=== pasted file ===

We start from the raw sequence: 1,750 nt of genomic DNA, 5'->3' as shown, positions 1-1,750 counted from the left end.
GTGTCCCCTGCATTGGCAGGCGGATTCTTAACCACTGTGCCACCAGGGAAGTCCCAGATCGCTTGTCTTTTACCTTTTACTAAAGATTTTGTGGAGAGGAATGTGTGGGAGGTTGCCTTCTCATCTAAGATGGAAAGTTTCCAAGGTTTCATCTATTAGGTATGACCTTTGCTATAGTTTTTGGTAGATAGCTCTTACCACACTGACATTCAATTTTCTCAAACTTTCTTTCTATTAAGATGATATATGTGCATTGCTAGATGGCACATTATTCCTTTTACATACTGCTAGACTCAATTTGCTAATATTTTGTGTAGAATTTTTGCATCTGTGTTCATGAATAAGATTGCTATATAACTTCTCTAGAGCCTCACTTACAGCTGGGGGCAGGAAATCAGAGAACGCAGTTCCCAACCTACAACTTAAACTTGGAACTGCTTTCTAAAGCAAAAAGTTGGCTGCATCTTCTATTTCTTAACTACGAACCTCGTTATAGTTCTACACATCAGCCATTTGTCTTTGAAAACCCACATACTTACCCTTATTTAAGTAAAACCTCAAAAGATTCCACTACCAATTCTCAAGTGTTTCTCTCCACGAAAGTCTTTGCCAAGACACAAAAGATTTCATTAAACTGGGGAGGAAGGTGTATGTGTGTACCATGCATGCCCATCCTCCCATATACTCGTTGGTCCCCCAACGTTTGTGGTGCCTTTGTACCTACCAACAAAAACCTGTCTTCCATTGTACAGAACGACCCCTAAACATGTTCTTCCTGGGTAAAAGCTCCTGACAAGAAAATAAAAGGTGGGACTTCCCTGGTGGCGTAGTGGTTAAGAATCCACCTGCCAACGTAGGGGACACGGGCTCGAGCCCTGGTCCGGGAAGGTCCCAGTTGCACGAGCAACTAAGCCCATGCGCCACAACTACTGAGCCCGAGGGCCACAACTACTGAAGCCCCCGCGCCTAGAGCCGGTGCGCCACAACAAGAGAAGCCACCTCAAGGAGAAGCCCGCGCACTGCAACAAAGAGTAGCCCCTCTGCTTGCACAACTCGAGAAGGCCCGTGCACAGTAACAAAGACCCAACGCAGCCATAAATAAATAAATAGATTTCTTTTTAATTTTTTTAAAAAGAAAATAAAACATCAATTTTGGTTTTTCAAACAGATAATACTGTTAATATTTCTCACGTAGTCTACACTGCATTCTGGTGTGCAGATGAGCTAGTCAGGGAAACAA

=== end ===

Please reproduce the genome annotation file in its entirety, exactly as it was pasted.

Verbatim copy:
We start from the raw sequence: 1,750 nt of genomic DNA, 5'->3' as shown, positions 1-1,750 counted from the left end.
GTGTCCCCTGCATTGGCAGGCGGATTCTTAACCACTGTGCCACCAGGGAAGTCCCAGATCGCTTGTCTTTTACCTTTTACTAAAGATTTTGTGGAGAGGAATGTGTGGGAGGTTGCCTTCTCATCTAAGATGGAAAGTTTCCAAGGTTTCATCTATTAGGTATGACCTTTGCTATAGTTTTTGGTAGATAGCTCTTACCACACTGACATTCAATTTTCTCAAACTTTCTTTCTATTAAGATGATATATGTGCATTGCTAGATGGCACATTATTCCTTTTACATACTGCTAGACTCAATTTGCTAATATTTTGTGTAGAATTTTTGCATCTGTGTTCATGAATAAGATTGCTATATAACTTCTCTAGAGCCTCACTTACAGCTGGGGGCAGGAAATCAGAGAACGCAGTTCCCAACCTACAACTTAAACTTGGAACTGCTTTCTAAAGCAAAAAGTTGGCTGCATCTTCTATTTCTTAACTACGAACCTCGTTATAGTTCTACACATCAGCCATTTGTCTTTGAAAACCCACATACTTACCCTTATTTAAGTAAAACCTCAAAAGATTCCACTACCAATTCTCAAGTGTTTCTCTCCACGAAAGTCTTTGCCAAGACACAAAAGATTTCATTAAACTGGGGAGGAAGGTGTATGTGTGTACCATGCATGCCCATCCTCCCATATACTCGTTGGTCCCCCAACGTTTGTGGTGCCTTTGTACCTACCAACAAAAACCTGTCTTCCATTGTACAGAACGACCCCTAAACATGTTCTTCCTGGGTAAAAGCTCCTGACAAGAAAATAAAAGGTGGGACTTCCCTGGTGGCGTAGTGGTTAAGAATCCACCTGCCAACGTAGGGGACACGGGCTCGAGCCCTGGTCCGGGAAGGTCCCAGTTGCACGAGCAACTAAGCCCATGCGCCACAACTACTGAGCCCGAGGGCCACAACTACTGAAGCCCCCGCGCCTAGAGCCGGTGCGCCACAACAAGAGAAGCCACCTCAAGGAGAAGCCCGCGCACTGCAACAAAGAGTAGCCCCTCTGCTTGCACAACTCGAGAAGGCCCGTGCACAGTAACAAAGACCCAACGCAGCCATAAATAAATAAATAGATTTCTTTTTAATTTTTTTAAAAAGAAAATAAAACATCAATTTTGGTTTTTCAAACAGATAATACTGTTAATATTTCTCACGTAGTCTACACTGCATTCTGGTGTGCAGATGAGCTAGTCAGGGAAACAA